It has been raining for three days now. My worries of drought have changed. The scorched patches of ground have disappeared. The cows have lots of pasture and they keep moving. The babbling brooks are babbling once again and the mud ponds are beginning to fill.


Now, we need it to stop raining so we can get this year’s hay crop in. This farmer seems to never be satisfied and apparently will never stop worrying.


Later

27 comments:

  1. I remember when you had that drought year. I hope you get some rain soon!

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  2. I'm so glad you're getting rain! I know, we're never satisfied, are we?! And what one farmer prays for, another one doesn't want or needs the opposite! Celebrating with you!

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  3. Farming is not for wimps, that's for sure. Beautiful photos of happy cows! Hugs!

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  4. I'm glad you're getting rain. I suppose there's a reason for the joke about the farmer who is never happy with the weather. It's true in coffee shops everywhere there are farmers.

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  5. We do worry about everything on the farm don't we. But there is a lot to worry about with a farm!

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  6. So glad that you got some rain! I hope you can stop worrying, for a little while, anyway......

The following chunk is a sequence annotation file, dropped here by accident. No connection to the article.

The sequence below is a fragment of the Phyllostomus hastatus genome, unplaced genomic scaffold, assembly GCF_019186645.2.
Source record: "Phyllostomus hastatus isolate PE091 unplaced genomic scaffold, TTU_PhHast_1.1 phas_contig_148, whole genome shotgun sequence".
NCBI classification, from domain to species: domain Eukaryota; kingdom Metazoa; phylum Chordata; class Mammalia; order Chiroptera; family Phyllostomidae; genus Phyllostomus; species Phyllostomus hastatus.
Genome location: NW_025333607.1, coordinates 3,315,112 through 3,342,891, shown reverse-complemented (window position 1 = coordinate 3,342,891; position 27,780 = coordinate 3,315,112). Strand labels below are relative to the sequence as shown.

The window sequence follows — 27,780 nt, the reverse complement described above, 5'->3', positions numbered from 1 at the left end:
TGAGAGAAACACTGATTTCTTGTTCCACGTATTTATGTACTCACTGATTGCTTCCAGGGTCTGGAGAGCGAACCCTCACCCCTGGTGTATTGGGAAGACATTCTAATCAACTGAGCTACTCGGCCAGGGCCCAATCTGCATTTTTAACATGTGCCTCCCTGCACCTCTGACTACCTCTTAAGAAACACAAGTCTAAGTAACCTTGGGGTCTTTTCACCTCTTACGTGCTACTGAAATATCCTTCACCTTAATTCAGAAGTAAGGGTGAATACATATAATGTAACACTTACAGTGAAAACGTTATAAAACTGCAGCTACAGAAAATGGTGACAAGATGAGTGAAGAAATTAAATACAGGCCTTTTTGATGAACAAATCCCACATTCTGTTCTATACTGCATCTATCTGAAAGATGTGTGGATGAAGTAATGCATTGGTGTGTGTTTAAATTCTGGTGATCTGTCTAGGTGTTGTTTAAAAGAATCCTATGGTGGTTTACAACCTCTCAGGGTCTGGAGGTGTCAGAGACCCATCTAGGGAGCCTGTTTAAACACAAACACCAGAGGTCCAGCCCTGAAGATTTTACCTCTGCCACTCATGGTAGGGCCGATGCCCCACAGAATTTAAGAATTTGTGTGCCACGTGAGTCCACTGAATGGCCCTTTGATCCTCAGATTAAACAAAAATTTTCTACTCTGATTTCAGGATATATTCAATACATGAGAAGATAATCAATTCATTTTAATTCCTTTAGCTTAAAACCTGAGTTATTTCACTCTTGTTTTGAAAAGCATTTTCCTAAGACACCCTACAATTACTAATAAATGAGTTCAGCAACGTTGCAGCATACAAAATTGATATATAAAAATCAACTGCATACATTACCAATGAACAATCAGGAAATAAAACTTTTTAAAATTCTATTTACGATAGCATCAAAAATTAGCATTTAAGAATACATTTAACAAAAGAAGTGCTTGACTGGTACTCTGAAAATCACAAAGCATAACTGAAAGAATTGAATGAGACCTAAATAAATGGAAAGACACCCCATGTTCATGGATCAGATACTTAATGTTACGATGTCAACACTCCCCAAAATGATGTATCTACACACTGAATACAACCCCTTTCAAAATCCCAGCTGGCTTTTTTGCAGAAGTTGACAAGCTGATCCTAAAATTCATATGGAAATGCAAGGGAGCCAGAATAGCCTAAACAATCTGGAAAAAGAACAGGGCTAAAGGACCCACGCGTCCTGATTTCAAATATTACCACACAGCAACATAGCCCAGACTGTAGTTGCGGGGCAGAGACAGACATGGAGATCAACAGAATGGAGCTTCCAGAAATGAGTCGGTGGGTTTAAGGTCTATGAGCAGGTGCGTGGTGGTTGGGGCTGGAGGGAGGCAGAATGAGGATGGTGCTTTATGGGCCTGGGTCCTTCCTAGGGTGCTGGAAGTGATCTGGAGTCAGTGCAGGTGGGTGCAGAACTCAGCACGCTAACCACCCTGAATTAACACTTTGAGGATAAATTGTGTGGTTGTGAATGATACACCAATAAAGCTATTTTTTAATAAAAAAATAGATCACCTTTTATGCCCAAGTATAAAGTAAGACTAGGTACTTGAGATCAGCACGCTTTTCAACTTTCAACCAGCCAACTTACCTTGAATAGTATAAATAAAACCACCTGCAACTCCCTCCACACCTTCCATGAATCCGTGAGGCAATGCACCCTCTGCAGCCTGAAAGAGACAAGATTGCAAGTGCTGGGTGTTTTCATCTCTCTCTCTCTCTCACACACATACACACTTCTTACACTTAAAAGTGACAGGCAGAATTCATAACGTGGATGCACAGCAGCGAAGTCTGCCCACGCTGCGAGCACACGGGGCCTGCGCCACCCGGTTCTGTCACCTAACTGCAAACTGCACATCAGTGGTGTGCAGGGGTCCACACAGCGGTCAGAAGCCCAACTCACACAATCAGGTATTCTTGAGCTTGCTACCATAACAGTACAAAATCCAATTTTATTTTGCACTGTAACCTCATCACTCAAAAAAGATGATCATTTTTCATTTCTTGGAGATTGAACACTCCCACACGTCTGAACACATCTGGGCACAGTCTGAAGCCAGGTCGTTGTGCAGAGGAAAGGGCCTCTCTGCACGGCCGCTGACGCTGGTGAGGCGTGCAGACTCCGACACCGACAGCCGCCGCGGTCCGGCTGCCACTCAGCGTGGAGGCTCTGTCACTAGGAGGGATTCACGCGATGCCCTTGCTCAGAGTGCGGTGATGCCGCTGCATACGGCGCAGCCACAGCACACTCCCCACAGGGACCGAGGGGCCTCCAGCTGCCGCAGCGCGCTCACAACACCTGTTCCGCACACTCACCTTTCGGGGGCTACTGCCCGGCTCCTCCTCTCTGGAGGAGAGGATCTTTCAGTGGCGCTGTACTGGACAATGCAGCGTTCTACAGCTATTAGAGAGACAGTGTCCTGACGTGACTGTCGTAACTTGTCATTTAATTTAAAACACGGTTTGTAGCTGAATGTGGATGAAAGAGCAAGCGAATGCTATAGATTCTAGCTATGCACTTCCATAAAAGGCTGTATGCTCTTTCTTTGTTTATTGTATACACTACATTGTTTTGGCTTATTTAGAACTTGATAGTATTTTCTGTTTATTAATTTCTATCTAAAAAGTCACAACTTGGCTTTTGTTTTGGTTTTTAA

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  7. It's never easy ...

    So pleased you got some rain.

    All the best Jan

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  8. Big smiles! So happy to hear of your rainfall. What an awful thing to have to downsize like that. We are full time grain farmers as of this year, and I have never paid more attention to the weather. It is one thing to garden as a hobby, but once your livelihood depends on things growing, life changes a lot. So far, we have had a wonderful Spring. Feeling grateful...

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  9. When I read the woes of modern farmers like you, I think of my grandpa back in the 1920's and 1930's with 40 acres and one mule and one plow. And a house full of hungry children. Times have definitely changed, and our climate has, too. Linda@Wetcreek Blog